Globalization and Localization of web sites

Many companies that sell products or services internationally are finding themselves in a familiar dilemma, should their web presence be global or local?

While a global site is easy to control and maintain and can ensure consistency in branding and content quality, it can not address local culture, interests and variation.

I’ve come across an interesting view on the site of the Localization Industry Standards Association

They see Globalization as a process with 2 parts

  • Internationalization which is the process for defining applications and sites to work in every market
  • Localization which is the adaptation of the International framework to local needs and

And the process as:

I agree that the best approach in most cases is to plan for the site and application to work anywhere and then build in enough flexibility for local control and adjustments.

The challenge in this approach is that defining international requirements and anticipating all local variations is very expensive and time consuming. So what should a company that is expanding internationally do? Here are a few questions and guidelines to consider:

  • Scope of localization: how are you products or services different around the world? Is it exactly the same product (jewelry tableware for example) or does a local audience may have preferences that will impact selection and availability of products (fashion and cosmetics). If the products need to meet local regulations, standards or laws (220V or 110V for consumer electronics, Material Safety or FDA approvals for Chemicals and Drugs) or if products include attributes like language that will make them market specific (Books and CD’s). In each case, a single catalog for all products will provide the easiest way to maintain master product data but sites level of granularity may be determined by the variance in offering. It may be truly global, regional, country or language specific.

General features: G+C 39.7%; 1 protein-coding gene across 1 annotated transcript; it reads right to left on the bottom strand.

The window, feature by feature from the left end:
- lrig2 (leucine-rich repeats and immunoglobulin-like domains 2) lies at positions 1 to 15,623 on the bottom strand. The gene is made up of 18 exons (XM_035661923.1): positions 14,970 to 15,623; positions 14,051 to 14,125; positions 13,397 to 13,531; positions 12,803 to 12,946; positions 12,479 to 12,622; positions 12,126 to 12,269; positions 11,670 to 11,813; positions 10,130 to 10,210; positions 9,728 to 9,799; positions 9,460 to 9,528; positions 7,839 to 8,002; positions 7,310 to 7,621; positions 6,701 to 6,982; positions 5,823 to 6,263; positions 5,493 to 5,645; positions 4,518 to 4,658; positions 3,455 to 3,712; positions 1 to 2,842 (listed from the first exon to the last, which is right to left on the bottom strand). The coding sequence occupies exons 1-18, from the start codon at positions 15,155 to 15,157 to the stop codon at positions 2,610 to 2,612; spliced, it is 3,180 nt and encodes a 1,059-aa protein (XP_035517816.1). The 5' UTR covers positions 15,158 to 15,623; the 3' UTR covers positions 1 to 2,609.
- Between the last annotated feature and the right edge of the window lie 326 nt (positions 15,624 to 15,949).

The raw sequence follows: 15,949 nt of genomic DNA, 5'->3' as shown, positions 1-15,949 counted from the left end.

• Centralized or Distributed management. Who will maintain content, details, specs etc. in local languages? Do you assume that a product is not released until all languages have been updated? Do you allow a default language to remain until a local language become available? Is this the responsibility of a central translation group of does it goes downstream to the local group to translate? (If you are thinking about machine translation, don’t. This technology is still not ready for prime time and will drive off disappointed customers)
  • How local should you go? to create a true sense of local site and service, certain adjustments may be needed to the site so it does not look like the translated version of the global template. Does the site has local news and events? Is there editorial content from local sources? Are reviews and communities local? Does the interface adapt to local language without cutting words or providing headers in English? Are local conventions like time format, date format, calendar, currency, address, name formats etc. are specific or generic?